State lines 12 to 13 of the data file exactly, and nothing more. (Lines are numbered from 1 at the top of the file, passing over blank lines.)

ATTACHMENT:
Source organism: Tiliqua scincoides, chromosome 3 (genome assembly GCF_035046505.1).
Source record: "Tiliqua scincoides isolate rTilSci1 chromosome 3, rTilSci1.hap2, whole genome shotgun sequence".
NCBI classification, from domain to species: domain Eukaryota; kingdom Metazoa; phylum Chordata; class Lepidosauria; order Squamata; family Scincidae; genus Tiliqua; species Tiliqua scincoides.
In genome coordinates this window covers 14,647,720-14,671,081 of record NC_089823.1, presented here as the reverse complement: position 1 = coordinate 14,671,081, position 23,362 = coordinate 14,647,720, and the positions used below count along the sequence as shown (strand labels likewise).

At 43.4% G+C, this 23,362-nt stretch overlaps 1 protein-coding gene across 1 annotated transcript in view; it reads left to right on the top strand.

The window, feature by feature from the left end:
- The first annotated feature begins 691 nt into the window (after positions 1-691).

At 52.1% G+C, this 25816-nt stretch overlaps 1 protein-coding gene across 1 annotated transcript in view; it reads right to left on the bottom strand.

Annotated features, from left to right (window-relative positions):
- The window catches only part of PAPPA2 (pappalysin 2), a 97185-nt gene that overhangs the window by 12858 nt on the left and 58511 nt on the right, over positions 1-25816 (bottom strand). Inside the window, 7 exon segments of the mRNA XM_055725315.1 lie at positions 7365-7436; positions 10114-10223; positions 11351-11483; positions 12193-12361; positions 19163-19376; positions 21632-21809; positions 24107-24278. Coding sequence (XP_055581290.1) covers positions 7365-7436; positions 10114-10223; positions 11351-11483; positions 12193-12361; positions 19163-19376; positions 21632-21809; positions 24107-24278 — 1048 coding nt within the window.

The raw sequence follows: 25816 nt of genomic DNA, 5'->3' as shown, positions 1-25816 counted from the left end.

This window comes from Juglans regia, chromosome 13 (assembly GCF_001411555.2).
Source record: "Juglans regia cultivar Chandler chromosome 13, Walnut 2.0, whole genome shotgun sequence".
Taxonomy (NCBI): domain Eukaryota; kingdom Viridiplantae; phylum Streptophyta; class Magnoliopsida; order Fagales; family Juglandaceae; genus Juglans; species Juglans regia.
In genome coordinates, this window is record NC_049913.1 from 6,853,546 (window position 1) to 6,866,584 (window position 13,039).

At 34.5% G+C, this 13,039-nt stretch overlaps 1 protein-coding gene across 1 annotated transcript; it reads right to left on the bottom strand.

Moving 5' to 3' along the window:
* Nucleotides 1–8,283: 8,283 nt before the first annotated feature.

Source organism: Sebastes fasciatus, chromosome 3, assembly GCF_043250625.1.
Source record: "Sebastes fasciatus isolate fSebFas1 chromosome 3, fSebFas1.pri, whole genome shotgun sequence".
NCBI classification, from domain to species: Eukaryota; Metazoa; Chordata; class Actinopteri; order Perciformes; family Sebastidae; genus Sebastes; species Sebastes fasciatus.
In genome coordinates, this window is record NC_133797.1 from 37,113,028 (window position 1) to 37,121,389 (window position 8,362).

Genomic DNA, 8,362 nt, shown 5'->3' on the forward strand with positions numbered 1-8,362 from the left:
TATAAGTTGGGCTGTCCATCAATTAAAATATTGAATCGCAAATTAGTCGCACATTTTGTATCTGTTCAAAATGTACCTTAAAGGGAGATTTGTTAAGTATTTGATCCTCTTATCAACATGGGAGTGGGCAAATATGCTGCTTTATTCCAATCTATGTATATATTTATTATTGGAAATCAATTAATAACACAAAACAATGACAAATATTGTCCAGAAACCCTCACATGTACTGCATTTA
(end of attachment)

This window comes from Juglans regia, chromosome 13 (assembly GCF_001411555.2).
Source record: "Juglans regia cultivar Chandler chromosome 13, Walnut 2.0, whole genome shotgun sequence".